Vulpes Libris

A collective of bibliophiles talking about books. Book Fox (vulpes libris): small bibliovorous mammal of overactive imagination and uncommonly large bookshop expenses. Habitat: anywhere the rustle of pages can be heard.

Penelope Lively’s Passing On

LivelyFor most of my life the name Penelope Lively has meant The Whispering Knights, The Wild Hunt of Hagworthy, Astercote and The Ghost of Thomas Kempe, books I reread for years as a teenager. I was dimly aware that she wrote adult fiction, but none of it came my way, and the cover of her Booker-winning Moon Tiger was so boring I didn’t even open it.

Last week, because I’ve been living in the UK again for nine months and thought it was about time, I joined the local library. I prowled the shelves, noting with interest how many authors and titles I had never heard of, and noted with dismay how thick and heavy most of the books were, as I only had a bike basket to carry them home in. Ching! warned the ten-minute closing bell, and I galloped round the shelves scooping up titles at random. In went a Penelope Lively because her name was familiar, it was a slim volume, and because the plot sounded like a Barbara Pym.

Flumped onto the sofa after dinner, I began to read Passing On, and that was the end of any plans to do a bit more work that evening. I was wholly absorbed in this novel (it followed Moon Tiger in 1989) about the dictatorial influence of the dead Dorothy Glover that continues long after her funeral. Her middle-aged children keep discovering things that she has hidden, or done, or that they have done, or hidden, to the gradual disruption of their unhappy, restricted lives. I loved it, and am simply embarrassed that I have failed to appreciate Penelope Lively until now. I’ve since read her Treasures of Time which is, if possible, even better.

Passing On is also one of the rare novels that instantly recommends itself to book group reading. Its subtlety, its assured characterisation through action and tone, its perfectly balanced structure and forward action in the plot, all inspired me to mutter aloud about sending this as a present to an increasing list of friends and relations. Soon I was scribbling down book group discussion questions, even though I don’t (any longer) belong to one (am looking). So if you’re looking for a new book for your group, I heartily recommend Penelope Lively’s Passing On (that sentence structure sounds a little macabre), and offer these to think about:

  • Which, if any, of Dorothy’s personality characteristics can you see in Helen, Edward and Louise? Are these assets, or hindrances in their lives?
  • Why did Dorothy hide, and not destroy, Helen’s party dress from thirty years earlier?
  • Edward’s horror of clearing out and throwing away doesn’t matter when he’s dealing with the woodland: why?
  • Their builder neighbour Ron Paget is a predator in their lives, but is defeated by Helen’s techniques of defence: how does she manage this?
  • Love, and the desperate need for it, dominates the three siblings’ lives after Dorothy’s death. Why has her removal from their home allowed this need to emerge?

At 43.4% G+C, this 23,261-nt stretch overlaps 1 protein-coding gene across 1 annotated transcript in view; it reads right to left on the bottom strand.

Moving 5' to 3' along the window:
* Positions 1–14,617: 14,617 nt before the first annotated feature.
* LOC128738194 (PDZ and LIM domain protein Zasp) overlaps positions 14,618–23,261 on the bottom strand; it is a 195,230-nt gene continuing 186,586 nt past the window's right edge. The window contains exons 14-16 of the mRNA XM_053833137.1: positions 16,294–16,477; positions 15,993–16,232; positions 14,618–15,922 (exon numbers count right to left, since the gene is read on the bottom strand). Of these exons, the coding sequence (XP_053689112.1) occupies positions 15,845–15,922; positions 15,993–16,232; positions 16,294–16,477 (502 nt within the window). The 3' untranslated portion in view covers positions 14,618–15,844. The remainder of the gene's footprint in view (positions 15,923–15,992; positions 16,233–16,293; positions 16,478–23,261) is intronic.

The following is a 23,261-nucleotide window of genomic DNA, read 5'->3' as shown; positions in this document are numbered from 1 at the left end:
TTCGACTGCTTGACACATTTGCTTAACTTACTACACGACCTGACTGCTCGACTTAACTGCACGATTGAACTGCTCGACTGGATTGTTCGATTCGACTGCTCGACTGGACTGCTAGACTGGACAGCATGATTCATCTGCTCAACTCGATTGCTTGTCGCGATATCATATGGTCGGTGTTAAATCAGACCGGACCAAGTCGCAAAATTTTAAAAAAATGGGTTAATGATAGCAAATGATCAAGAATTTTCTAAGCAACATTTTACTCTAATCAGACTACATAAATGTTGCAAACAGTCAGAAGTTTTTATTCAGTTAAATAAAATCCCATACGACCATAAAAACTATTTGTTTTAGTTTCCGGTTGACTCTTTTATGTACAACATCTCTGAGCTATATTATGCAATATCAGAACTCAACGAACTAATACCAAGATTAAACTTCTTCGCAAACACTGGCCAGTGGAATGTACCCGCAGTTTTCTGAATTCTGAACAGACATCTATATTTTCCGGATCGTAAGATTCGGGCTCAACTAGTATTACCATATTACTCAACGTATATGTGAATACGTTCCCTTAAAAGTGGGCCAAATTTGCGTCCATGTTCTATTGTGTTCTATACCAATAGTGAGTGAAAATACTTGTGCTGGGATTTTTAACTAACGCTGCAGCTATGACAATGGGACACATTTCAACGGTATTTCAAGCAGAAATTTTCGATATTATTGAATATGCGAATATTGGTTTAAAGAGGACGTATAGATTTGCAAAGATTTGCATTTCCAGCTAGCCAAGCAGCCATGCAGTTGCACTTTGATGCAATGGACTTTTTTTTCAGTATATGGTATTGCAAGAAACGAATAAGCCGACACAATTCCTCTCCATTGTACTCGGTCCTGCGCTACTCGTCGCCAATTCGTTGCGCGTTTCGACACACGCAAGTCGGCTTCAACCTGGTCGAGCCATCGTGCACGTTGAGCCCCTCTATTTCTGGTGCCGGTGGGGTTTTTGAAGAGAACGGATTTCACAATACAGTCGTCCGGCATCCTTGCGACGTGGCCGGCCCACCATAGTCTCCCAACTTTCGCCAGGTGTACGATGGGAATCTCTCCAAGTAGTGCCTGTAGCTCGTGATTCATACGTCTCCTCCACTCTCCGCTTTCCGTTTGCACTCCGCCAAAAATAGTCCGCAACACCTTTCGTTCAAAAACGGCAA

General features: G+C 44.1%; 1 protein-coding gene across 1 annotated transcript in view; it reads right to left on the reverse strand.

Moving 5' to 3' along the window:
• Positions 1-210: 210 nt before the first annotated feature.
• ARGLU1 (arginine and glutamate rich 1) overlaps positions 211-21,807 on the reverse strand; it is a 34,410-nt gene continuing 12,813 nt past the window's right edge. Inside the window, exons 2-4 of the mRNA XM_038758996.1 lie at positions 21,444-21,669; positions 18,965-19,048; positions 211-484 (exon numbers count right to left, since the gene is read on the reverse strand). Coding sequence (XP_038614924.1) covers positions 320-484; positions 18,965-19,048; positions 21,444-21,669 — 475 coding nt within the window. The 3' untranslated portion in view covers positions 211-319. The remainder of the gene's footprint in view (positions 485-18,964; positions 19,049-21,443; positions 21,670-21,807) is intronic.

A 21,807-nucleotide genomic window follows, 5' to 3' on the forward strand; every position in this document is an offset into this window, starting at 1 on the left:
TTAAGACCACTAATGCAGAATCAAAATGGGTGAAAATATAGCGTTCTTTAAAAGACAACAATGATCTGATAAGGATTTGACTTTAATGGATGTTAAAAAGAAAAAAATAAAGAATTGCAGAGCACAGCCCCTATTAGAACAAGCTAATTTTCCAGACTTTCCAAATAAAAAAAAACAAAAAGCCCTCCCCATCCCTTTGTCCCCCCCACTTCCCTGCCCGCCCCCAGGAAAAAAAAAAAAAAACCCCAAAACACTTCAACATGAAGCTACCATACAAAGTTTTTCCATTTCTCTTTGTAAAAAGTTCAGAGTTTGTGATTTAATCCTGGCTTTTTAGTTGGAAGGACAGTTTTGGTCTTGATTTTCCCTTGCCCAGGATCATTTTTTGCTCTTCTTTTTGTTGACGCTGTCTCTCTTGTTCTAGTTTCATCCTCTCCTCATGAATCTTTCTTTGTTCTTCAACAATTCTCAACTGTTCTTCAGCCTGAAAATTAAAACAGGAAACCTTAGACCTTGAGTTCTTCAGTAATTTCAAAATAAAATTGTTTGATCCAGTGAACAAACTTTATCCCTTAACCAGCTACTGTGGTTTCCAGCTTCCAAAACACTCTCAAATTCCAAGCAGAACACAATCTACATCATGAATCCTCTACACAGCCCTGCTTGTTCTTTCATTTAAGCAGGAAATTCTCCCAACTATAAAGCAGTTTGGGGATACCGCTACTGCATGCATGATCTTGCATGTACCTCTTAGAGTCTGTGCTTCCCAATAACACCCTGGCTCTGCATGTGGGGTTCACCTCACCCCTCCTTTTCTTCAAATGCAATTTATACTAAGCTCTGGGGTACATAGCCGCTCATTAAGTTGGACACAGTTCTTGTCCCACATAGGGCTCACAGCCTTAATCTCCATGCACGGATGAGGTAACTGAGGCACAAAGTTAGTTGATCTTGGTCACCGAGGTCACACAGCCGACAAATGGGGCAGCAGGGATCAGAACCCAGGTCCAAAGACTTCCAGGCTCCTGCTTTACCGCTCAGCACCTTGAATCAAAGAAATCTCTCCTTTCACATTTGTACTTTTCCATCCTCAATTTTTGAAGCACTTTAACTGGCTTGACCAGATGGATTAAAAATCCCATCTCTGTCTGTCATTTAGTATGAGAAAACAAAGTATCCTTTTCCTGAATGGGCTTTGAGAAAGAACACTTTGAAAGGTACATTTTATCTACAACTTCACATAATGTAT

Penelope Lively, Passing On (1989)

Kate writes about books that enthuse her mightily at katemacdonald.net, and is soon going to be publishing books (not her own) with handheldpress.co.uk.

 

 

About Kate

Blogger, lecturer, podcaster, writer, critic, reviewer, researcher, and publisher (handheldpress.co.uk), in and on British literary history. Preferred occupation while listening to podcasts: cooking or knitting. Preferred soundtrack while reading: the sound of silence.

7 comments on “Penelope Lively’s Passing On

  1. Pingback: Now posting on Vulpes Libris: Penelope Lively’s Passing On – Kate Macdonald

  2. Café Society
    September 22, 2017

    Like you I came to Lively first as a children’s author, in my case reading them to my year six classes. ‘The Voyage of QV66’ was a great favourite. But her adult fiction is superb. I think ‘Family Album’ is probably my favourite.

  3. Kate
    September 22, 2017

    I’m now in Lively-spotting mode, no bookshop is safe.

  4. Rhoda Baxter
    September 25, 2017

    I’ve read a few of her children’s books and really enjoyed them, especially The House In Norham Gardens.

    I disliked Moon Tiger though (it was a long time ago, so I can’t remember why exactly, but I remember thinking ‘I don’t care’ a lot. It was back in the days when I still felt I had to finish a book even if it didn’t interest me – now I’d just put it down). It put me off her adult fiction, but perhaps I should revisit it.

  5. John Perry
    October 1, 2017

    I’ve read all of Penelope Lively’s novels, short story collections and memoirs, and can recommend all of them – her books are consistently entertaining and engrossing. Particular favourites are Moon Tiger (sorry, don’t understand your dislike of the cover!), According to Mark and Family Album, but all are well worth reading,

  6. Kate
    October 2, 2017

    I found a copy of Moon Tiger yesterday, with the cover I don’t like (wishy-washy pale blue vaguely Asian setting) and am looking forward to reading it!

  7. Grier
    October 9, 2017

    I just finished this book and really loved it. I’ve read six Lively adult novels and this is my favorite. Thanks for the recommendation.

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This entry was posted on September 22, 2017 by in Entries by Kate, Fiction: 20th Century, Fiction: women's, GLBT Fiction, Uncategorized and tagged , , , .

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  • (The header image is from Aesop's Fables, illustrated by Francis Barlow (1666), and appears courtesy of the Digital and Multimedia Center at the Michigan State University Libraries.)
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